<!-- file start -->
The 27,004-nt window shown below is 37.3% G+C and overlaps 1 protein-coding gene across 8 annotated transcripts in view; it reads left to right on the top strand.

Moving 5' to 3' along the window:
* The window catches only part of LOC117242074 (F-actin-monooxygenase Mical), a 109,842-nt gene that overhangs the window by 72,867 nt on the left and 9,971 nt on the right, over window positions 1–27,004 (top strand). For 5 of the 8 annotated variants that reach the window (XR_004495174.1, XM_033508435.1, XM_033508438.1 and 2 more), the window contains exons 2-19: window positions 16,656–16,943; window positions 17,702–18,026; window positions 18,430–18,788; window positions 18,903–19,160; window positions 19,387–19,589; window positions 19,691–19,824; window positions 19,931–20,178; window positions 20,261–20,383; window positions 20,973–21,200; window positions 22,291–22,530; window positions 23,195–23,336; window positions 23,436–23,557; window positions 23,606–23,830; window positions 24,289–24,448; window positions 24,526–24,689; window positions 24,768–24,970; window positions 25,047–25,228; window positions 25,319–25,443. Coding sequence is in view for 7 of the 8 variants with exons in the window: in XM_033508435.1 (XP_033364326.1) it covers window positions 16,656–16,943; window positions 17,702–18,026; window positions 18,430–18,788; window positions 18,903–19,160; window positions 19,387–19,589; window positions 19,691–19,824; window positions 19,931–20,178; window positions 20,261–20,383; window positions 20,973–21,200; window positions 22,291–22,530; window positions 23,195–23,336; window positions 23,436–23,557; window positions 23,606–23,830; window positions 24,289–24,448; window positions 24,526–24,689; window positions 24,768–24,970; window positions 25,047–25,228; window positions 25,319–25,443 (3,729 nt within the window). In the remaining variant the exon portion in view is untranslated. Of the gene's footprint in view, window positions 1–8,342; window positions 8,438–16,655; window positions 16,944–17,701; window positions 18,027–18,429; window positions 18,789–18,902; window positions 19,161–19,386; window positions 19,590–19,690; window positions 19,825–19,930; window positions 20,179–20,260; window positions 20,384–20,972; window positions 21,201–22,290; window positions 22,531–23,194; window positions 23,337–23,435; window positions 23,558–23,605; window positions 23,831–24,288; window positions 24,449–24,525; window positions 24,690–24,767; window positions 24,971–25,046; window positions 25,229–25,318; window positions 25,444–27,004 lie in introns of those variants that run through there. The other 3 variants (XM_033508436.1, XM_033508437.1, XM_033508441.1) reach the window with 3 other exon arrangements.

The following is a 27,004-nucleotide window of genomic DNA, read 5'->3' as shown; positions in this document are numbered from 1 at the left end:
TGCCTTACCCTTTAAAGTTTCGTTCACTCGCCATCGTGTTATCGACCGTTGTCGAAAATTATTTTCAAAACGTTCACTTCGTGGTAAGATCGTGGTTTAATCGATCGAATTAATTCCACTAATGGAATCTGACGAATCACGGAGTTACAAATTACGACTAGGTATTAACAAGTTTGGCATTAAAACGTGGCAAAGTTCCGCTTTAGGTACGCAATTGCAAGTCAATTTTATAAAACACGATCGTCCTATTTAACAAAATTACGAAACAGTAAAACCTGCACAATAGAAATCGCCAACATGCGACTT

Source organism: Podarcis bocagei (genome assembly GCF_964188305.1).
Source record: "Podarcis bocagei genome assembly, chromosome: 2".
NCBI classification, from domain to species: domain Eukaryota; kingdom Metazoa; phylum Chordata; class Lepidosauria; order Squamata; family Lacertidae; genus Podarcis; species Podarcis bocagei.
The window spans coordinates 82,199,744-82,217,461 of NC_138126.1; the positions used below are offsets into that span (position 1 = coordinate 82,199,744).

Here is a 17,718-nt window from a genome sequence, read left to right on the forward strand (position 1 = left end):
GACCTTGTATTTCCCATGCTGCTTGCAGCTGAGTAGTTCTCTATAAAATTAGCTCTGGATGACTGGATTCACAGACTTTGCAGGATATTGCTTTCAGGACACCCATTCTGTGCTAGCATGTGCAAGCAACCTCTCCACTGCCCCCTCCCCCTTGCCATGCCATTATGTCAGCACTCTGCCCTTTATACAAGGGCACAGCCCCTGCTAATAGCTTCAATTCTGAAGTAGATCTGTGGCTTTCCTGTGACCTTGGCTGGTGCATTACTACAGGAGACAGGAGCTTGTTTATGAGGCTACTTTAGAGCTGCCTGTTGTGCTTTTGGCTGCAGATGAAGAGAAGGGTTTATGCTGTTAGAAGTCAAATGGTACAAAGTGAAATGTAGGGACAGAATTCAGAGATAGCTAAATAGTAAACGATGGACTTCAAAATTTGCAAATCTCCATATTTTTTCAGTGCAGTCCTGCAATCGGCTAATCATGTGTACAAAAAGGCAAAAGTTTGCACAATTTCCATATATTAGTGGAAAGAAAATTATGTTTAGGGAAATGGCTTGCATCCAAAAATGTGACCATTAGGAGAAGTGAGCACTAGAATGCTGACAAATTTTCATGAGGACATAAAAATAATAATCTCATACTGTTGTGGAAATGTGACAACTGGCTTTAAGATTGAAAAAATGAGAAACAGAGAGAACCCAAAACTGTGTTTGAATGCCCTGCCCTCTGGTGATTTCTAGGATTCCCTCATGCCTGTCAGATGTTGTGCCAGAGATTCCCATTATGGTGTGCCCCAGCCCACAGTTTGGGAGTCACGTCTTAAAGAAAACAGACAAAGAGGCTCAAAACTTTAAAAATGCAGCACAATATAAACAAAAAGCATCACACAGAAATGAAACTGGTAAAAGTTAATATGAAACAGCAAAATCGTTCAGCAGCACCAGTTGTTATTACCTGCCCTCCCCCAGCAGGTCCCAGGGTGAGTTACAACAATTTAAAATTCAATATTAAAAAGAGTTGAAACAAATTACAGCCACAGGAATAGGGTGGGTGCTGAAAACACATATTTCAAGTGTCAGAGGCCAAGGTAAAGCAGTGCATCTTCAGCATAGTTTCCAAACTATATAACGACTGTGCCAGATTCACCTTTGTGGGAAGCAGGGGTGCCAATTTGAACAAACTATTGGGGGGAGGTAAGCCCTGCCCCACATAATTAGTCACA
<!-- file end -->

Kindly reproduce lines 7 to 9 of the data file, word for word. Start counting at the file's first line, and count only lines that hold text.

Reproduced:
Source record: "Podarcis bocagei genome assembly, chromosome: 2".
NCBI classification, from domain to species: domain Eukaryota; kingdom Metazoa; phylum Chordata; class Lepidosauria; order Squamata; family Lacertidae; genus Podarcis; species Podarcis bocagei.
The window spans coordinates 82,199,744-82,217,461 of NC_138126.1; the positions used below are offsets into that span (position 1 = coordinate 82,199,744).